- A better overall understanding of the human-dog relationship. In the past, dogs have been treated as livestock, accessories, babysitters, and security guards. Now dogs are finally being recognized as the intelligent, loving, sentient companions that they are, rather than subversive creatures who are constantly looking for the upper hand and need to be dominated in order to peacefully coexist with us.
The Good Old Days Are Now
It’s been said that the one thing we can always count on is change. Although sometimes it’s tempting to wax nostalgic and long for the way things used to be, in many cases change can be a very positive thing. When it comes to humans and our relationship with our dogs, we’re finally starting to understand that dogs are not robots, nor are they sneaky little rebels hellbent on world domination. Dogs are thinking, feeling, intuitive creatures who want to communicate with us as much as we want to communicate with them. It’s up to us to clearly show them how to do so through patience, consistency, kindness, and taking the time to understand them.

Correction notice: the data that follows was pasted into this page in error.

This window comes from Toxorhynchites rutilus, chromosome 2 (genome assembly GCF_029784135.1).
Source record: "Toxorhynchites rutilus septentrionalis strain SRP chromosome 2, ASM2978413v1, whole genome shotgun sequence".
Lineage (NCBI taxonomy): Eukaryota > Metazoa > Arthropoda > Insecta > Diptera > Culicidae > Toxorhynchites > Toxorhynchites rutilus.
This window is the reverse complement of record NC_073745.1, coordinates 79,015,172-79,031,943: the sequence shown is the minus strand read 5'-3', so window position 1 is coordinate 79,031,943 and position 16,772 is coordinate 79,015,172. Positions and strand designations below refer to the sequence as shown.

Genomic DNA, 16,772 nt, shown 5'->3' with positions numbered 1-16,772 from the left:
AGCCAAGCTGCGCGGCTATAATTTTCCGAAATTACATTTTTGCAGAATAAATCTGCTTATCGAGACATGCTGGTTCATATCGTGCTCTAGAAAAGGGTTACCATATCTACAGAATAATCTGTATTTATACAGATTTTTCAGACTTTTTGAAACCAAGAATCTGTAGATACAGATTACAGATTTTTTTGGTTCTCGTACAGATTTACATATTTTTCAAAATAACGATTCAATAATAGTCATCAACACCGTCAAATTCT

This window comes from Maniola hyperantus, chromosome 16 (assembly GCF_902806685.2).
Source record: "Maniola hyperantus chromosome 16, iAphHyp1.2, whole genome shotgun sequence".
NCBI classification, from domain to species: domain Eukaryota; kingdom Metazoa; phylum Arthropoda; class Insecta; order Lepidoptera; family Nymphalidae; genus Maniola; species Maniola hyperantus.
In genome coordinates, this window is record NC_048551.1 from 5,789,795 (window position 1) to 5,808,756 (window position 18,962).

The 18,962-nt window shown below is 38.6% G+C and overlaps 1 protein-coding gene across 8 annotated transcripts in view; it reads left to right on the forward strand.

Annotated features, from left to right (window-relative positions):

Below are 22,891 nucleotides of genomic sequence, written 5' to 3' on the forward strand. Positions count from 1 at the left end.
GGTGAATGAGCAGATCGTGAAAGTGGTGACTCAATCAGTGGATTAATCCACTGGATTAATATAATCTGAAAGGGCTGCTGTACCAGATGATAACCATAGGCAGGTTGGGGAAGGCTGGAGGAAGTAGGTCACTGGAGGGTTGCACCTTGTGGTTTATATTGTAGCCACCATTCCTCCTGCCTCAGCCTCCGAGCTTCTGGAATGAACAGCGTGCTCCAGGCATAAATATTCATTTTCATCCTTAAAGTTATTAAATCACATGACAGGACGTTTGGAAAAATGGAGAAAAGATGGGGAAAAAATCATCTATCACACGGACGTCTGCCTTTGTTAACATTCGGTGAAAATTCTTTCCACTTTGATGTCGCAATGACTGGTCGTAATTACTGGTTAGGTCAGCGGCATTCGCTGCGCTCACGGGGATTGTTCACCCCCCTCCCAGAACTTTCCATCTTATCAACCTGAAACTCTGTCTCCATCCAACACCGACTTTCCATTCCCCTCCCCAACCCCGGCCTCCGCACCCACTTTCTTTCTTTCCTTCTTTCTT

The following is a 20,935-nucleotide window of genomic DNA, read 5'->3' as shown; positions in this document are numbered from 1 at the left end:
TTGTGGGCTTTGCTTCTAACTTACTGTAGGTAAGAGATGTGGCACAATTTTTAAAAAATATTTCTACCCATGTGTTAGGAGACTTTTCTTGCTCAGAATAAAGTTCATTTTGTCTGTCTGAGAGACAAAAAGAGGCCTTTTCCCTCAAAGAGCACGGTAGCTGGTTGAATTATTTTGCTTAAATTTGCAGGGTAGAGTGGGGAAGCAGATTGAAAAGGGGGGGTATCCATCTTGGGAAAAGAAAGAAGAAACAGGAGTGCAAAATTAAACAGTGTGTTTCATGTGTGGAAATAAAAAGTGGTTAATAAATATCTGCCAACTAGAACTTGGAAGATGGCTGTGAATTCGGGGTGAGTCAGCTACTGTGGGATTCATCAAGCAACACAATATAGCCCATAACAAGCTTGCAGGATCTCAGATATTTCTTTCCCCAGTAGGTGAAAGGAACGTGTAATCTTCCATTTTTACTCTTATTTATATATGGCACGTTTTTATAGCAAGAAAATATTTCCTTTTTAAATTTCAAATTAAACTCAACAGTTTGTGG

By the way, not all the advice in the book was horrible. Surprisingly, I came across this little nugget of wisdom: “Overfeeding a dog comes under the heading ‘cruelty to animals’. More dogs are harmed by overfeeding than underfeeding.” Years later, that’s still a solid piece of advice you can take to the bank!
This post is a part of the “Train For Rewards Blog Party 2019” with Companion Animal Psychology. Click on the image above to see all the #Train4Rewards posts!
What pieces of bad advice have you received about your dog over the years? Do you agree or disagree that dogs are better off today than they were in the past? Please share your thoughts with us in the comments below!